Minor Requirements (7 courses)

The Anthropology minor requires students to complete 7 courses. At least five of these courses must be upper division, and at least four should be taken at UC San Diego. All courses applied toward the minor must be taken for a letter grade of C– or better. An exception is made for one independent study course (199) or one directed group study course (198), which must be taken on a Pass/Not Pass (P/NP) basis.

Overlaps: Lower division courses may overlap with major, minor and college requirements (unless otherwise indicated). Two upper division courses may overlap between your major and minor. Courses will overlap automatically on your degree audit. If those are not the courses you would like overlapped or there is an error, please send us a message in the VAC and we can change or delete the overlaps.  You are not required to overlap any courses. Please check your degree audit for accuracy.  

Climate Change & Human Solutions Minor (Begins Fall 2019)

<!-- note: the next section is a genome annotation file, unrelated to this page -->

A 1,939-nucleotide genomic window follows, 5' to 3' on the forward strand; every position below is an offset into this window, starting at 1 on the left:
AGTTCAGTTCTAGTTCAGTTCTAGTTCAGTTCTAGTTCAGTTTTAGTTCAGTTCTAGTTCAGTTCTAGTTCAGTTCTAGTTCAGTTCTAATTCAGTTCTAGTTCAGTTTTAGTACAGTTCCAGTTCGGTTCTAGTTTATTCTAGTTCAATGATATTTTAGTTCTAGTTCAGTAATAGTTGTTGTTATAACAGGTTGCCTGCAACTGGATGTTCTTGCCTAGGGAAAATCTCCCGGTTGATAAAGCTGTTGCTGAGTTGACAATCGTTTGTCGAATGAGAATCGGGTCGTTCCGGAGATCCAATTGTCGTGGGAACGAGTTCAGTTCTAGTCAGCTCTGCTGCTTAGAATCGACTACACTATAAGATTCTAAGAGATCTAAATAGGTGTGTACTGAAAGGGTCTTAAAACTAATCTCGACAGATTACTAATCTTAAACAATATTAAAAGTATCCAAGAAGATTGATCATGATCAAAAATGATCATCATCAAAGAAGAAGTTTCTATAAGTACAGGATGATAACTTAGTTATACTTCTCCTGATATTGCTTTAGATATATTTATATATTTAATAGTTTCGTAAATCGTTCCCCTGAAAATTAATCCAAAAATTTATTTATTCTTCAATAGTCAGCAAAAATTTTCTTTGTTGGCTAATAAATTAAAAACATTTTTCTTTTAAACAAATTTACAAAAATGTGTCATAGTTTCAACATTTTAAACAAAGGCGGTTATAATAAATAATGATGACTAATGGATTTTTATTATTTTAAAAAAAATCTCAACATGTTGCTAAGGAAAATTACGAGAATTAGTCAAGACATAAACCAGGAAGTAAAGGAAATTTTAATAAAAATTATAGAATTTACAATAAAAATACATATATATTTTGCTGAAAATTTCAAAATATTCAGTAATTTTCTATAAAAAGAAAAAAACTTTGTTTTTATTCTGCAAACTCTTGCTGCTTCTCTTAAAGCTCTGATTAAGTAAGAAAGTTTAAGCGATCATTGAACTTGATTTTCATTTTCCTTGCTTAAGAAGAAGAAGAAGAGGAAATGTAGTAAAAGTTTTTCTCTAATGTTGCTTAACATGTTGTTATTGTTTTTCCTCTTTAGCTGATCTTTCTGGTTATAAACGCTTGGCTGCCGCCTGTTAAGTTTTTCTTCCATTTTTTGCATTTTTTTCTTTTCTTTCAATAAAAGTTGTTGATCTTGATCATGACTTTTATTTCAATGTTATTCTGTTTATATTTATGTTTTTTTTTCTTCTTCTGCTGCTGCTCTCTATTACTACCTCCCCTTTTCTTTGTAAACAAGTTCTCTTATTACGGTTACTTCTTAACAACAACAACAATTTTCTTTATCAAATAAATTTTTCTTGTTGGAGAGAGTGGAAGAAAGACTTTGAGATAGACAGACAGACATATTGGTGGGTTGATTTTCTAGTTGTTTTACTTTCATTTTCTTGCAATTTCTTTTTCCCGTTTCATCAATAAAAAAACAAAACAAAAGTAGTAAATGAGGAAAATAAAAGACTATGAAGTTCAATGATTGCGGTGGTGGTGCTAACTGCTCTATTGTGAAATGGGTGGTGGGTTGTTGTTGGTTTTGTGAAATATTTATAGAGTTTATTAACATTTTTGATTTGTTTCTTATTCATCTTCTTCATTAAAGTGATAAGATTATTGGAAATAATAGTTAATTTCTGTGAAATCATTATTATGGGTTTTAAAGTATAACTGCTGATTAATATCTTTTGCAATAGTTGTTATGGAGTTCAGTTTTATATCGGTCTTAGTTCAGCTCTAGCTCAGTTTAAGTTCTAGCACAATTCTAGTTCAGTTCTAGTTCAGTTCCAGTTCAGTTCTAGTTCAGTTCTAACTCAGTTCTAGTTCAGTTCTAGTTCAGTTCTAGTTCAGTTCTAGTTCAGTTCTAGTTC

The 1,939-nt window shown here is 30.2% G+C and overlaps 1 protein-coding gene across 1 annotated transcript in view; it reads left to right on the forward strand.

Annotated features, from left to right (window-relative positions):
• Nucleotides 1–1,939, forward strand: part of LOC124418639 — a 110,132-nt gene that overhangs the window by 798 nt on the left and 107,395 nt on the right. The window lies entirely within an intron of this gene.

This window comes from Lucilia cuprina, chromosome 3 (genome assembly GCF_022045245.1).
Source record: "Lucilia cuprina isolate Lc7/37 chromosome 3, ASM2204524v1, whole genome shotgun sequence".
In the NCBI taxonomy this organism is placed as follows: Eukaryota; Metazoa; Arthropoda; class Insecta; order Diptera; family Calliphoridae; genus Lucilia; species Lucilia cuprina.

I. CORE REQUIREMENTS: (4 units/1 course)

All students will take the following:

  • ANSC 191: The Climate Change Seminar

II. Upper Division Concentration Requirements: (12 units/3 courses)

All students will take three of the following:

  • ANAR 104: Geographic Information Systems (GIS)
  • ANAR 146: Feeding the World
  • ANAR 166: Introduction to Environmental Archaeology: Theory and Method of Socioecodynamics and Human Paleoecology (cross-listed with SIO 166)
  • ANAR 120: Documenting Climate Change: Past and Present
  • ANAR 121: Cyber-Archaeology and World Digital Cultural Heritage
  • ANBI 132: Conservation and the Human Predicament
  • ANBI 174: Conservation and the Media: Film Lab
  • ANSC 138: The Cultural Design Practicum: Using Anthropology to Solve Human Problems
  • ANSC 144: Immigrant and Refugee Health
  • ANSC 147: Global Health and the Environment (cross-listed with GLBH 147)